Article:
Forces fighting for DRC gold named
A confidential United Nations report has accused Rwanda, Uganda and elements within the new transitional government in the Democratic Republic of Congo (DRC) of continuing to arm militias in the country to keep control of the rich diamond and gold fields.
The document, part of a longer report on the exploitation of the DRC’s mineral resources published in October, was sent privately to the UN Security Council because of its “highly sensitive” information.
If the allegations are true they will sorely test the 10 000-strong UN military mission trying to bring order to the country.
The report is also likely to embarrass the British government, the biggest bilateral aid donor to both Uganda and Rwanda. The former international development minister, Clare Short, was a defender of Rwanda’s President Paul Kagame.
One of the most explosive allegations is that the veteran opposition politician Etienne Tshisekedi, who returned to the DRC in September after two years in exile in South Africa, is preparing a rebellion, with the support and advice of Rwanda, in the central province of Kasai Oriental.
Tshisekedi’s party, the Union for Democracy and Social Progress (UDPS), refused to join the transitional government in June after he was denied one of the four vice-presidencies.
A month later, the report says, his 3 000-strong militia was supplied with weapons shipped from an unnamed sub-Saharan country through Rwanda and a group of 42 UDPS militiamen was sent to the same country for military training.
Observers believe the report’s allegations against Tshisekedi may have been overtaken by events. After being excluded from the new government he allied himself with the Rwandan-backed rebel group Rally for Congolese Democracy (RCD) and denounced President Joseph Kabila as a new dictator.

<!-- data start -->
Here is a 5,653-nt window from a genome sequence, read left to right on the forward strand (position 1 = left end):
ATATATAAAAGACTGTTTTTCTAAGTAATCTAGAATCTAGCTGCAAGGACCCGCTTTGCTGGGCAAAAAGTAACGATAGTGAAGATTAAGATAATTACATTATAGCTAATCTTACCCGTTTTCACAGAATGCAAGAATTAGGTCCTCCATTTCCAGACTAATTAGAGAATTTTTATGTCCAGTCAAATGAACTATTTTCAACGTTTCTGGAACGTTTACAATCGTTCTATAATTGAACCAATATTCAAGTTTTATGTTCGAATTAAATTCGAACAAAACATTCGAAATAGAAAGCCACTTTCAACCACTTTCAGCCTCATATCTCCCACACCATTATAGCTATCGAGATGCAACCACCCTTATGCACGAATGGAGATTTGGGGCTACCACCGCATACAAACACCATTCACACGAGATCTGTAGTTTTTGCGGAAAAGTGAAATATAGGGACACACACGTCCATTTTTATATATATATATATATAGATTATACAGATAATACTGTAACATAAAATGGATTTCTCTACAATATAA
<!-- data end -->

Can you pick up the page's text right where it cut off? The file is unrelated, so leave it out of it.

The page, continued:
The machinations of the Rwandan military “are considered to be the most serious threat” to the government in Kinshasa, the report says. It alleges that Rwandan officers are providing training and arms for two other militia groups in the east, including the Congolese National Army (ANC), the military wing of the former rebel faction RCD-Goma, whose leader is now one of the four vice-presidents.
The report says that evidence from internal documents shows that money for the arms is raised through the sale of minerals owned by the Congo Holding Development Company, a mining and trading firm based in Goma. The company was set up by Gertrude Kitembo, a senior member of RCD-Goma and now Minister of Telecommunications. In a previous report the UN panel recommended financial sanctions against the company.
The other Rwandan-armed group, the Union of Congolese Patriots, is under direct control of the Rwandan army’s high command, the report says. Rwanda formally withdrew its troops from the DRC last year.
Uganda, whose troops were pulled out in May, is accused of protecting its commercial interests through three proxy militias operating in the prosperous Ituri district.
Receipts obtained by the panel suggest that one of the militias is directly funded by President Yoweri Museveni’s office. — Â